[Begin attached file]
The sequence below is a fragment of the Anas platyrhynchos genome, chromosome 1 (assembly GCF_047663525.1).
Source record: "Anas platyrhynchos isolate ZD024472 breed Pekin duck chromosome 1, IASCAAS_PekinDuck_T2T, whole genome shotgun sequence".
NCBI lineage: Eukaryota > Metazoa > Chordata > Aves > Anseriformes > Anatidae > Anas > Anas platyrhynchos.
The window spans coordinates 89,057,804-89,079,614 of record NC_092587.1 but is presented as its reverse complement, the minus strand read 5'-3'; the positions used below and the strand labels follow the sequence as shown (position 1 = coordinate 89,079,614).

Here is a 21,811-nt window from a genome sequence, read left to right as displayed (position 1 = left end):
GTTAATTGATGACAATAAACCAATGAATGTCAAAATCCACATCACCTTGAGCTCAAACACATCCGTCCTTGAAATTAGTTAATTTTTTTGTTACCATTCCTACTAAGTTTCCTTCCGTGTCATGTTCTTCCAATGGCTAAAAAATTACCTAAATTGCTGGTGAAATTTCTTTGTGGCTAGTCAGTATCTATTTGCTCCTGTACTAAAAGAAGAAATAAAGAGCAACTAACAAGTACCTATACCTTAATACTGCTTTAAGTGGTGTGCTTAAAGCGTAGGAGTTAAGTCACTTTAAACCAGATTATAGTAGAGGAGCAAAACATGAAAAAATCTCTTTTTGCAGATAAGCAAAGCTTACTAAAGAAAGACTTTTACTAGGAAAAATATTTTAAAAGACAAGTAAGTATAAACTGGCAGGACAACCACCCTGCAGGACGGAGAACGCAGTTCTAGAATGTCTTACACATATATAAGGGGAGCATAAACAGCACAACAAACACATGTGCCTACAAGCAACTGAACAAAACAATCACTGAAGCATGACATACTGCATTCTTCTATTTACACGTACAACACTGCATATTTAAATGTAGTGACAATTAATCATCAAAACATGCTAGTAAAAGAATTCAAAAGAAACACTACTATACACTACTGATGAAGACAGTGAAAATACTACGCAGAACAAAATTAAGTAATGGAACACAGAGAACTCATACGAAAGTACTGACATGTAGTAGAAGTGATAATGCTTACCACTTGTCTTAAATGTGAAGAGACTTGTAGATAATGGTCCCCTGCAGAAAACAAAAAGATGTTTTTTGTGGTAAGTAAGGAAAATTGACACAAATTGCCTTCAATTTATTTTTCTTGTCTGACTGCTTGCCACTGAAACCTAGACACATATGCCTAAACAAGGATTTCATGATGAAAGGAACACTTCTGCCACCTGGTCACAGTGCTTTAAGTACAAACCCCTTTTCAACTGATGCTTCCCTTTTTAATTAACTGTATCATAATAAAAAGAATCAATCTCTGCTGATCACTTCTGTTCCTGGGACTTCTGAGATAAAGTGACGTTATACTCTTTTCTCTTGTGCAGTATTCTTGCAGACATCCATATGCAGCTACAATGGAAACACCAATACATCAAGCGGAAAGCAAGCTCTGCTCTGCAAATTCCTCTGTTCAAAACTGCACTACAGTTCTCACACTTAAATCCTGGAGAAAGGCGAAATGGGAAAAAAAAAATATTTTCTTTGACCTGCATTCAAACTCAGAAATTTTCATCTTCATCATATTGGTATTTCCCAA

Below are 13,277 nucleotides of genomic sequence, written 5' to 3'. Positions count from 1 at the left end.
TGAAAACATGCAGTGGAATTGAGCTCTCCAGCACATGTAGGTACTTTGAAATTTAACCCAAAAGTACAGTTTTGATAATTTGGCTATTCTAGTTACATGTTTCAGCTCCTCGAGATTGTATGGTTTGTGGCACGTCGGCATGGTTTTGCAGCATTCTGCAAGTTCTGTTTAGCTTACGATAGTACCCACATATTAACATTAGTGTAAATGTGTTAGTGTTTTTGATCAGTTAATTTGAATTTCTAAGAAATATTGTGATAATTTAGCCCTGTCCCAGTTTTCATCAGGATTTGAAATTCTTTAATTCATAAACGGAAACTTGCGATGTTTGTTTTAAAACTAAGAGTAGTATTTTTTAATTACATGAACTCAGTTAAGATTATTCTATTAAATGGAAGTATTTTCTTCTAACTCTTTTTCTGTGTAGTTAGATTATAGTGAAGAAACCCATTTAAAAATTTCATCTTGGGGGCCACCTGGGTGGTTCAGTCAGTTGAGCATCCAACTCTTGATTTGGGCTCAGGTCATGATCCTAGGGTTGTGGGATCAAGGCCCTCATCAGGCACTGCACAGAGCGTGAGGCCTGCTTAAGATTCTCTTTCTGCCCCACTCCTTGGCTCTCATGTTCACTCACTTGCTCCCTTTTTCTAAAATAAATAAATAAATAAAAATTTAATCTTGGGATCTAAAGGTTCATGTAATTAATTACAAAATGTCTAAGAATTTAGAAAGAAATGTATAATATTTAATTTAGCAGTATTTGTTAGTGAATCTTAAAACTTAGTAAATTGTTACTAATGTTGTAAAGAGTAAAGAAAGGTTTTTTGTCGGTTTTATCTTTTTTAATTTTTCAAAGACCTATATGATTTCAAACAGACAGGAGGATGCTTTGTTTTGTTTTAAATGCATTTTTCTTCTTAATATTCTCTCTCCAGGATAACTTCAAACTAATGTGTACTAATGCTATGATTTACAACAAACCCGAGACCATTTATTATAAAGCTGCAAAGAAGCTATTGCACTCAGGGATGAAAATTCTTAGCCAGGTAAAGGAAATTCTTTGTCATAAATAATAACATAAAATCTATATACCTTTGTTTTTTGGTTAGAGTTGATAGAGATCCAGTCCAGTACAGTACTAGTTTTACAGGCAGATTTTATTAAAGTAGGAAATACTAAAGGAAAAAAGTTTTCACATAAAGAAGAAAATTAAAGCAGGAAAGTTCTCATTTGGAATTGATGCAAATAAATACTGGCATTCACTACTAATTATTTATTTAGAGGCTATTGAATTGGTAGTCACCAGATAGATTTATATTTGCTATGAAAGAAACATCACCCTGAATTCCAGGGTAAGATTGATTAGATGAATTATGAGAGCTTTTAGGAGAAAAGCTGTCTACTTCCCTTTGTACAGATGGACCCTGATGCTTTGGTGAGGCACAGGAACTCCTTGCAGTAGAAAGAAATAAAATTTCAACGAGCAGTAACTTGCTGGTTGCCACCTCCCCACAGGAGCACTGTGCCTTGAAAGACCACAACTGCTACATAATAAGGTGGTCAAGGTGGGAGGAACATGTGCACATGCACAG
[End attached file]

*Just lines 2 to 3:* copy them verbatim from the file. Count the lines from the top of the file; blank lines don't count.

Source record: "Anas platyrhynchos isolate ZD024472 breed Pekin duck chromosome 1, IASCAAS_PekinDuck_T2T, whole genome shotgun sequence".
NCBI lineage: Eukaryota > Metazoa > Chordata > Aves > Anseriformes > Anatidae > Anas > Anas platyrhynchos.